History of North Carolina

The region now known as North Carolina was inhabited by hunter-gatherer communities at least 10,000 years ago. Throughout history, various Native American tribes, such as the Cherokee, Woodland, and Mississippian tribes, established their presence in the area.

In the 1500s, European explorers arrived in North Carolina, marking the beginning of European influence in the region. Eventually, in 1789, North Carolina became the 12th colony, shortly after the United States declared its independence from Great Britain. However, on May 20, 1861, North Carolina seceded from the Union and joined the Confederate States of America, which consisted of 11 states that fought against the Union during the Civil War.

  • Male cardinals are brilliant red all over, with a reddish bill and black face immediately around the bill. - History By Mail

    State Bird


  • Channel bass generally have rust-colored scales along their back and sides, which earned them the common names red drums and redfish. - History By Mail

    State Fish

    Channel Bass

  • The bark on mature trees is broken into small square blocks that give the stem an “alligator” appearance. - History By Mail

    State Flower

    Flowering Dogwood

  • Mastodons were shorter than modern elephants but were heavily built. - History By Mail

    State Fossil


  • The eastern gray squirrel has a grayish body with some black, white, or brown fur and a whitish belly. - History By Mail

    State Mammal

    Eastern Gray Squirrel

  • An emerald has a distinctly green color. - History By Mail

    State Gem


  • An eastern box turtle has a high-domed, rounded, hard upper shell, called a carapace. - History By Mail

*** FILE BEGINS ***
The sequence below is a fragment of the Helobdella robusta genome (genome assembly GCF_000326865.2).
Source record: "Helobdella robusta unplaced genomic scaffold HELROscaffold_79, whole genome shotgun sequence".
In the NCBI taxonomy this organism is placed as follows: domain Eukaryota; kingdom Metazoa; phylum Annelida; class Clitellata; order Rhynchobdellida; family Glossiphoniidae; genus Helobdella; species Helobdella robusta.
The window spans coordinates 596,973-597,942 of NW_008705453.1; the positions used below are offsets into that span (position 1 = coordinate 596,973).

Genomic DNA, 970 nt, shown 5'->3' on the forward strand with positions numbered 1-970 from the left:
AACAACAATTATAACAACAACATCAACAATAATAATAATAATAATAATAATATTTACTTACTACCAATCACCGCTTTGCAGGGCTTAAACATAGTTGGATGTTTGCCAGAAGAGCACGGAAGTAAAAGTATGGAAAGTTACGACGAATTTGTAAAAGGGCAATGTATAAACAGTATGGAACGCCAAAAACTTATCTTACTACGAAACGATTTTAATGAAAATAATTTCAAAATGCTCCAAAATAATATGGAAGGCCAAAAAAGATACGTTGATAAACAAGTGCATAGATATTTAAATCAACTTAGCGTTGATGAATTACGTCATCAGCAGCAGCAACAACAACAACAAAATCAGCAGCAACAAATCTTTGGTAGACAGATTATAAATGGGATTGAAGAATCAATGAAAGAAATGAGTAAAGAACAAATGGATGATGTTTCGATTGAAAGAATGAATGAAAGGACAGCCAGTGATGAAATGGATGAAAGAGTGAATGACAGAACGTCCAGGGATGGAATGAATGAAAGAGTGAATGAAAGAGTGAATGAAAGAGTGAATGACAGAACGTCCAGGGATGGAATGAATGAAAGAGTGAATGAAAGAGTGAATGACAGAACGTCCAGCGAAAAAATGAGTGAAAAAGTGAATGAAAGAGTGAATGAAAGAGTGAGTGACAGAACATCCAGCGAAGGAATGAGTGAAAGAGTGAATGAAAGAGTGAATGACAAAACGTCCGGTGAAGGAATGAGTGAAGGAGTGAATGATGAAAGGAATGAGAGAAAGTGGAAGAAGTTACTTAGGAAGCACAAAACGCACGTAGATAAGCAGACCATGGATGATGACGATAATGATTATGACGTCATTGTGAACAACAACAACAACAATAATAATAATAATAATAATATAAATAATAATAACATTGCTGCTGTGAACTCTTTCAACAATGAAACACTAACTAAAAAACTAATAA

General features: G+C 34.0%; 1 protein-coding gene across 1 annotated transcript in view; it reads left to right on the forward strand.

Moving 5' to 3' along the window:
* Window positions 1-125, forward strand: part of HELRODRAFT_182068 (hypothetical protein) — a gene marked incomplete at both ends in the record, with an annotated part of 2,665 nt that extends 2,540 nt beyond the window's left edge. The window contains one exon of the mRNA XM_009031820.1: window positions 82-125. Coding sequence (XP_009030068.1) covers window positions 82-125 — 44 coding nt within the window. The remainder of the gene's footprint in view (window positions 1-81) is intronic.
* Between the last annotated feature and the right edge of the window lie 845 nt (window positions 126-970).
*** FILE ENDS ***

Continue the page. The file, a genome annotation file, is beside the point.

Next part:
State Reptile

    Eastern Box Turtle

  • This mineral composition usually gives granite a red, pink, gray, or white color with dark mineral grains visible throughout the rock. - History By Mail

    State Stone


  • Pine trees are usually conical, with whorls of horizontal branches. - History By Mail

    State Tree


  • Fragrant orange and yellow speckled flowers with strongly recurved petals. - History By Mail

    State Wildflower

    Carolina Lily

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Fun Facts

  • North Carolina was a haven for the infamous pirate Blackbeard, who plundered ships along the coast during the early 1700s. Additionally, in 1799, a glittering nugget was discovered in the mountains of North Carolina, marking the first gold finding in what is now the United States.
  • Fast-forwarding about a century, the pioneering Wright brothers, Wilbur and Orville, achieved the first successful flight of an airplane in the sandy dunes of Kitty Hawk, North Carolina, in 1903. This accomplishment is commemorated on the state's license plates and quarters, bearing the phrases "First in Flight" and "First Flight," respectively.
  • North Carolina is also the birthplace of several notable individuals, including jazz pianist Thelonious Monk, President James K. Polk, and quite possibly President Andrew Jackson, who was born on the border of North and South Carolina.